Went to see it, in glorious 3D yesterday. Some reactions ... the film was beautiful - CGI, or however implemented, the world Pandora was quite stunning. Special effects were impressive.
However, it wasn't only me who considered the plot pretty derivative. I reckoned it was a patchwork of Tarzan (human identifying with other race), The Matrix (body swap) and Return of the Jedi (cute, environmentally friendly aliens in touch with their intuitive side). Other facebook friends suggested:
- Fern Gully on steroids;
- Pocahontas in outer space;
- Smurfs on drugs.
I'm sure there are more.
The "science" part of the SF was slightly better than (say) Star Wars - though not a lot. At least we didn't have blasters and hyperspace. However, we did have alien race that was basically human-looking, trees that were basically earth-style (one huge one that was a bit like the home tree in the middle of Disney's Animal Kingdom in Florida), an unexpected and priceless mineral ("unobtainium" - where does that feature on the periodic table?!) which of course was right underneath the natives' home, and an atmosphere that had produced a kind of megaterran ecosphere and yet wasn't breathable for humans.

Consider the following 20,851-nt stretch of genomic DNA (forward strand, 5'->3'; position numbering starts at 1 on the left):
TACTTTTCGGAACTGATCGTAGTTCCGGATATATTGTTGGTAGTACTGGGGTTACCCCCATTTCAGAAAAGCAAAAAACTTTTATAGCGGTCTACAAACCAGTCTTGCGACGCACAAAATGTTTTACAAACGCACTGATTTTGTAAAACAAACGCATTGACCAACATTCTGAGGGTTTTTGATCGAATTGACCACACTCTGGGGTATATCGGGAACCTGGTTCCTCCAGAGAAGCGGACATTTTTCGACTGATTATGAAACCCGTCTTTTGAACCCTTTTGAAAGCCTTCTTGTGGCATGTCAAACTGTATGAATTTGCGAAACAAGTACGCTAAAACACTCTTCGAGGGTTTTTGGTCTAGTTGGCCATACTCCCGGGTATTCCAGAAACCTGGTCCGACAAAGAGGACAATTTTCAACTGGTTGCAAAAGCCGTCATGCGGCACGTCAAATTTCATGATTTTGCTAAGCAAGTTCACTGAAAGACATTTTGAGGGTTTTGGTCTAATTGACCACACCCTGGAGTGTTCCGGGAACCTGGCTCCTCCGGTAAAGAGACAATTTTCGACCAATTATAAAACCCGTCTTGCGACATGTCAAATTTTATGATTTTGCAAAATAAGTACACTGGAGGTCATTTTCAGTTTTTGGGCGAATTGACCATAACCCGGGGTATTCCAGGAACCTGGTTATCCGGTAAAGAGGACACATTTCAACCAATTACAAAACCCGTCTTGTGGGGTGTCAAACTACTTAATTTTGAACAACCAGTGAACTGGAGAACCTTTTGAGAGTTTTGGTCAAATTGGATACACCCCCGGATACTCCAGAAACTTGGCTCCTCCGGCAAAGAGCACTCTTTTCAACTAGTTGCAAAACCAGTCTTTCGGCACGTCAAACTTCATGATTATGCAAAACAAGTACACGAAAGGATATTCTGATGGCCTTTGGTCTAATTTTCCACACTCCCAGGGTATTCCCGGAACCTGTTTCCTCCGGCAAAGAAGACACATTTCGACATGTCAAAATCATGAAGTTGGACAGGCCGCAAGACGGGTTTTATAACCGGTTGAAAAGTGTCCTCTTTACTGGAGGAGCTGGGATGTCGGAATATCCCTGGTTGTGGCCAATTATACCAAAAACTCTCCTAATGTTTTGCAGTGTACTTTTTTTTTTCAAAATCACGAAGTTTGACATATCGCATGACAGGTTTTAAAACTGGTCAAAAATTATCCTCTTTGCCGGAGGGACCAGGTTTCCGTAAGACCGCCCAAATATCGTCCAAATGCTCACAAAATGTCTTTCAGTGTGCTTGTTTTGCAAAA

The underlying message of the film was, as can be deduced from the cross-references to other films above, similar to every other anti-war, vaguely environmentally conscious, vaguely new-age, tree-hugging film that you have ever seen - except with more explosions and oxygen masks.
Some people talked about Avatar as paving the way forward for cinema in the future. To be honest, I'm not sure. It is great from the point of view of spectacle, and that will certainly draw people in. But how many huge explosions or animals rushing out at you are you likely to pay to watch? The real power of cinema is not to do with amazing special effects, but to do with a captivating story. Avatar was okay, from that perspective, but nothing to write home about - it's too much like too many other films.